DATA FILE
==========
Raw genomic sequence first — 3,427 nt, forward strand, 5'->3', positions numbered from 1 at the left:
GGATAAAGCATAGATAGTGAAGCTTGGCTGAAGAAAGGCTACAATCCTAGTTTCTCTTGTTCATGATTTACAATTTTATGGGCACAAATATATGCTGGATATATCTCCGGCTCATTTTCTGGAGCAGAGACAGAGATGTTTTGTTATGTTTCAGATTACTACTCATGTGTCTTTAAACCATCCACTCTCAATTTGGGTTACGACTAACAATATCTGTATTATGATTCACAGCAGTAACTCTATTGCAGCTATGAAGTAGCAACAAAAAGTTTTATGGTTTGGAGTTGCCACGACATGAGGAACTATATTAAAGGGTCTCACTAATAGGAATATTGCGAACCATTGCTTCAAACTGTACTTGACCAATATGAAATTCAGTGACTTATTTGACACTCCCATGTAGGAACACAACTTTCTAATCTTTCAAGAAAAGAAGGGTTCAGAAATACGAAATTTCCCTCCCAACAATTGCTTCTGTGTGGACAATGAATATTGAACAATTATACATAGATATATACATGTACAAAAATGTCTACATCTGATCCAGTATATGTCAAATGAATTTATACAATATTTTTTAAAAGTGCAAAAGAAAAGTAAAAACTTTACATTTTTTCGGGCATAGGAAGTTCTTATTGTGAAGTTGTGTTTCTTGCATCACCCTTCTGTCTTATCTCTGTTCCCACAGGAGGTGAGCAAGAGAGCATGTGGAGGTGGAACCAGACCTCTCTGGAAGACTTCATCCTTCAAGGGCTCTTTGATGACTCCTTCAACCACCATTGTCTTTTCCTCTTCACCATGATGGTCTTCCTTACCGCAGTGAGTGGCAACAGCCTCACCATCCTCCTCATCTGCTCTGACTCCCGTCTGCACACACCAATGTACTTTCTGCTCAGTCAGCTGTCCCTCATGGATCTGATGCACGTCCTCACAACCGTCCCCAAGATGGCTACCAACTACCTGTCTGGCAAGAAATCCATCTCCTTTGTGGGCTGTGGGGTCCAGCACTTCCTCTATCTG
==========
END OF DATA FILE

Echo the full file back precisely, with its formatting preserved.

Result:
Raw genomic sequence first — 3,427 nt, forward strand, 5'->3', positions numbered from 1 at the left:
GGATAAAGCATAGATAGTGAAGCTTGGCTGAAGAAAGGCTACAATCCTAGTTTCTCTTGTTCATGATTTACAATTTTATGGGCACAAATATATGCTGGATATATCTCCGGCTCATTTTCTGGAGCAGAGACAGAGATGTTTTGTTATGTTTCAGATTACTACTCATGTGTCTTTAAACCATCCACTCTCAATTTGGGTTACGACTAACAATATCTGTATTATGATTCACAGCAGTAACTCTATTGCAGCTATGAAGTAGCAACAAAAAGTTTTATGGTTTGGAGTTGCCACGACATGAGGAACTATATTAAAGGGTCTCACTAATAGGAATATTGCGAACCATTGCTTCAAACTGTACTTGACCAATATGAAATTCAGTGACTTATTTGACACTCCCATGTAGGAACACAACTTTCTAATCTTTCAAGAAAAGAAGGGTTCAGAAATACGAAATTTCCCTCCCAACAATTGCTTCTGTGTGGACAATGAATATTGAACAATTATACATAGATATATACATGTACAAAAATGTCTACATCTGATCCAGTATATGTCAAATGAATTTATACAATATTTTTTAAAAGTGCAAAAGAAAAGTAAAAACTTTACATTTTTTCGGGCATAGGAAGTTCTTATTGTGAAGTTGTGTTTCTTGCATCACCCTTCTGTCTTATCTCTGTTCCCACAGGAGGTGAGCAAGAGAGCATGTGGAGGTGGAACCAGACCTCTCTGGAAGACTTCATCCTTCAAGGGCTCTTTGATGACTCCTTCAACCACCATTGTCTTTTCCTCTTCACCATGATGGTCTTCCTTACCGCAGTGAGTGGCAACAGCCTCACCATCCTCCTCATCTGCTCTGACTCCCGTCTGCACACACCAATGTACTTTCTGCTCAGTCAGCTGTCCCTCATGGATCTGATGCACGTCCTCACAACCGTCCCCAAGATGGCTACCAACTACCTGTCTGGCAAGAAATCCATCTCCTTTGTGGGCTGTGGGGTCCAGCACTTCCTCTATCTG